The use of the interview style instruments to conduct the study caused a large margin of error seen in them throughout the paper. The results of the study should be reconstructed to attain a better explanation that is more objective instead of being subjective to the information that participants provided. In the medical community, research and evidence-based practices are essential aspects (Houser & Oman, 2010). However, it is not ideal to recommend this study for nursing practices; the topic of study is viable, but considering other studies covering the same topic seems a better option. In theory, the study shows great potential, but if some biases and limitations are limited. The author, however, provided room for more research studies regarding the topic.


Astroth, K. S., & Chung, S. Y. (2018). Focusing on the fundamentals: Reading quantitative research with a critical eye. Nephrology Nursing Journal, 45(3), 283-287. https://search.proquest.com/openview/c8f18c6b9ddcecdbe5c2be68a68739a4/1?pq-origsite=gscholar&cbl=45638

Harris, M. F., Chan, B. C., Laws, R. A., Williams, A. M., Davies, G. P., Jayasinghe, U. W., Fanaian, M., Orr, N., & Milat, A. (2013). The impact of a brief lifestyle intervention delivered by generalist community nurses (CN SNAP trial). BMC Public Health, 13(1). https://doi.org/10.1186/1471-2458-13-375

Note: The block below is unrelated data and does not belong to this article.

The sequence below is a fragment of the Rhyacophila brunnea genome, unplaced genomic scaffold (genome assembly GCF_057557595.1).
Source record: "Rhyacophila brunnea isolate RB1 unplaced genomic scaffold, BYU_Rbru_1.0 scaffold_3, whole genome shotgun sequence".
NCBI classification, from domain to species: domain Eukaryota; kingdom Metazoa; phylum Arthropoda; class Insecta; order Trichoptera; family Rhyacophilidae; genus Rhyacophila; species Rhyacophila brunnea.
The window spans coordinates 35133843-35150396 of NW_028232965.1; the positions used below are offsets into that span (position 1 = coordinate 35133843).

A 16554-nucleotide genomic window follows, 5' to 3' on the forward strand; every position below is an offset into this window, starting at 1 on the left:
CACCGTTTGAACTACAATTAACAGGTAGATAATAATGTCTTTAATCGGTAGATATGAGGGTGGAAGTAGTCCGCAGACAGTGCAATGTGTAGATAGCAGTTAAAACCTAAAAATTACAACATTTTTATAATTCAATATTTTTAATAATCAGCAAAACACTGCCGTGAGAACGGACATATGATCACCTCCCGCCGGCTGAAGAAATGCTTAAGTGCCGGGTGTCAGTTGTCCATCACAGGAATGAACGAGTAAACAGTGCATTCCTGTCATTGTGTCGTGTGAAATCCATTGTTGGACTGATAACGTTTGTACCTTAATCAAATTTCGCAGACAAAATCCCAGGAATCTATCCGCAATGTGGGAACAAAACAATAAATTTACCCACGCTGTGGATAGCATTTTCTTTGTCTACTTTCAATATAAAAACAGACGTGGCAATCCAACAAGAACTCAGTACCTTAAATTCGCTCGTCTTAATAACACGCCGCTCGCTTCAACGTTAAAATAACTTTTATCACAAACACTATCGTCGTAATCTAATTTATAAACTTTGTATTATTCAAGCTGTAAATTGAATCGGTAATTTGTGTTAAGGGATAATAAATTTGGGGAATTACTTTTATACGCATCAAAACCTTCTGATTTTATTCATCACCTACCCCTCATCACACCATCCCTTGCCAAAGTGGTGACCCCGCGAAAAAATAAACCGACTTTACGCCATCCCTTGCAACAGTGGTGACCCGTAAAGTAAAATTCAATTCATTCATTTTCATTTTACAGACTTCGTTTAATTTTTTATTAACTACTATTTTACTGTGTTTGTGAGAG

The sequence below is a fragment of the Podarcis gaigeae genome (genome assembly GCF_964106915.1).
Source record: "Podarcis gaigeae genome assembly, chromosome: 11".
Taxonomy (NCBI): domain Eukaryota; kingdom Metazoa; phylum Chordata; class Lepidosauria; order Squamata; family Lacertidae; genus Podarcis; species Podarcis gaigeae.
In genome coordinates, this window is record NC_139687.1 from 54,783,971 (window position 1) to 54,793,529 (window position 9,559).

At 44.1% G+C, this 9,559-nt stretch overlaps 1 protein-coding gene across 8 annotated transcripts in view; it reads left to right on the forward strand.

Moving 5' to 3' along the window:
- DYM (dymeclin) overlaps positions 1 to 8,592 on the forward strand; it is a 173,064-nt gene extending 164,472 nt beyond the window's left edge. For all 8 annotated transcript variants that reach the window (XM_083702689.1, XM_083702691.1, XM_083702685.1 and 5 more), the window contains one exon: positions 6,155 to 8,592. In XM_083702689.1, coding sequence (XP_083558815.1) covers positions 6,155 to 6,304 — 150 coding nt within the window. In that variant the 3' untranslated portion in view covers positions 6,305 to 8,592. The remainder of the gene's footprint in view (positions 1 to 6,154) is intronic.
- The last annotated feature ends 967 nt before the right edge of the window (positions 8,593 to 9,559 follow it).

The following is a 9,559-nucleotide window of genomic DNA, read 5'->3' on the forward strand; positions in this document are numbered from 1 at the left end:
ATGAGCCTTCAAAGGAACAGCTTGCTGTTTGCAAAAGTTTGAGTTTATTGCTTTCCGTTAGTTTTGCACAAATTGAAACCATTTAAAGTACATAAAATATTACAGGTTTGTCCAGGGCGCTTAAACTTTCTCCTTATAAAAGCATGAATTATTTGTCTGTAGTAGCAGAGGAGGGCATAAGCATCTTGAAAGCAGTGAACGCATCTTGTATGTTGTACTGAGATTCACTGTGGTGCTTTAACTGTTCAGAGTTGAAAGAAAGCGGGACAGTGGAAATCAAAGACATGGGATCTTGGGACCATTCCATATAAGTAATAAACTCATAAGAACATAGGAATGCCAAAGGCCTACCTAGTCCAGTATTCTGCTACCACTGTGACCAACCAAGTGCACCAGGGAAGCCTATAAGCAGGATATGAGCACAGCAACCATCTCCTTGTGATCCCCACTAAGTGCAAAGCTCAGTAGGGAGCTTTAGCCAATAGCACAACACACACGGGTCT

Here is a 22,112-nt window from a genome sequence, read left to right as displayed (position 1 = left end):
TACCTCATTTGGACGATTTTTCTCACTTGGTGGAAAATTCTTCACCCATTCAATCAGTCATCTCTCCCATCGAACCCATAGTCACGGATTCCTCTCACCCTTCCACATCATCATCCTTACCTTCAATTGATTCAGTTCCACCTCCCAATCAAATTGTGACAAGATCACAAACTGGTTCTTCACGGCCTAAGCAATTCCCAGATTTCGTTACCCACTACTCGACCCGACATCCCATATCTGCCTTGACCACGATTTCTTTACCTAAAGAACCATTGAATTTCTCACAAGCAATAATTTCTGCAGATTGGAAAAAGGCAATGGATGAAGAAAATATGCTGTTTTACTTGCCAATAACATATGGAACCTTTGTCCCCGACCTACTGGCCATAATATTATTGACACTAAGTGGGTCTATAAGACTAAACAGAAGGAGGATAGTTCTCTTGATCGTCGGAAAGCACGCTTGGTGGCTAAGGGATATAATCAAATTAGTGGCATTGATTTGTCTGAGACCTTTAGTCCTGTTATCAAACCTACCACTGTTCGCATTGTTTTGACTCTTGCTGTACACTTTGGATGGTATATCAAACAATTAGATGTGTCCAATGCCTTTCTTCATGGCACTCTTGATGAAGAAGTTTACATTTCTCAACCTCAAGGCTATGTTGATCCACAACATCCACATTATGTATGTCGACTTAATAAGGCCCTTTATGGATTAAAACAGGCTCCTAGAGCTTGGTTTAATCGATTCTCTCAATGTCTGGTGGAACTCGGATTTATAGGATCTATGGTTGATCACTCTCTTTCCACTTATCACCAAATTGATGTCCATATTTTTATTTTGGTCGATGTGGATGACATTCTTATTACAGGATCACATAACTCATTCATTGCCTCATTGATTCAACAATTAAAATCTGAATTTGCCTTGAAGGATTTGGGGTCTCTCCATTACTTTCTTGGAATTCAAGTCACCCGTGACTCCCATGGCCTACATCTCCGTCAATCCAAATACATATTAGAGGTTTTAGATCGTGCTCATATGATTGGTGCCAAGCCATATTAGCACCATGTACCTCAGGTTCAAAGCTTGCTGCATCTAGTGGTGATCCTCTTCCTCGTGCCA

Houser, J., & Oman, K. S. (2010). Evidence-based practice: An implementation guide for healthcare organizations. Jones & Bartlett Publishers. https://books.google.co.ke/books?hl=en&lr=&id=DHoDgFV9w4YC&oi=fnd&pg=PP1&dq=reading,+using,+and+creating+evidence+-+Jones+%26+Bartlett+...&ots=1IgKIES-zP&sig=CkZsIIBjMakJVo-ef_Y8KGt9-7Q&redir_esc=y#v=onepage&q=reading%2C%20using%2C%20and%20creating%20evidence%20-%20Jones%20%26%20Bartlett%20...&f=false

Cite this page

90% of Adults in NSW Ignored Health Guidelines for Chronic Illnesses - Essay Sample. (2023, Nov 15). Retrieved from https://speedypaper.com/essays/90-of-adults-in-nsw-ignored-health-guidelines-for-chronic-illnesses

Request Removal

If you are the original author of this essay and no longer wish to have it published on the SpeedyPaper website, please click below to request its removal:

Liked this essay sample but need an original one?

Hire a professional with VAST experience!

24/7 online support

NO plagiarism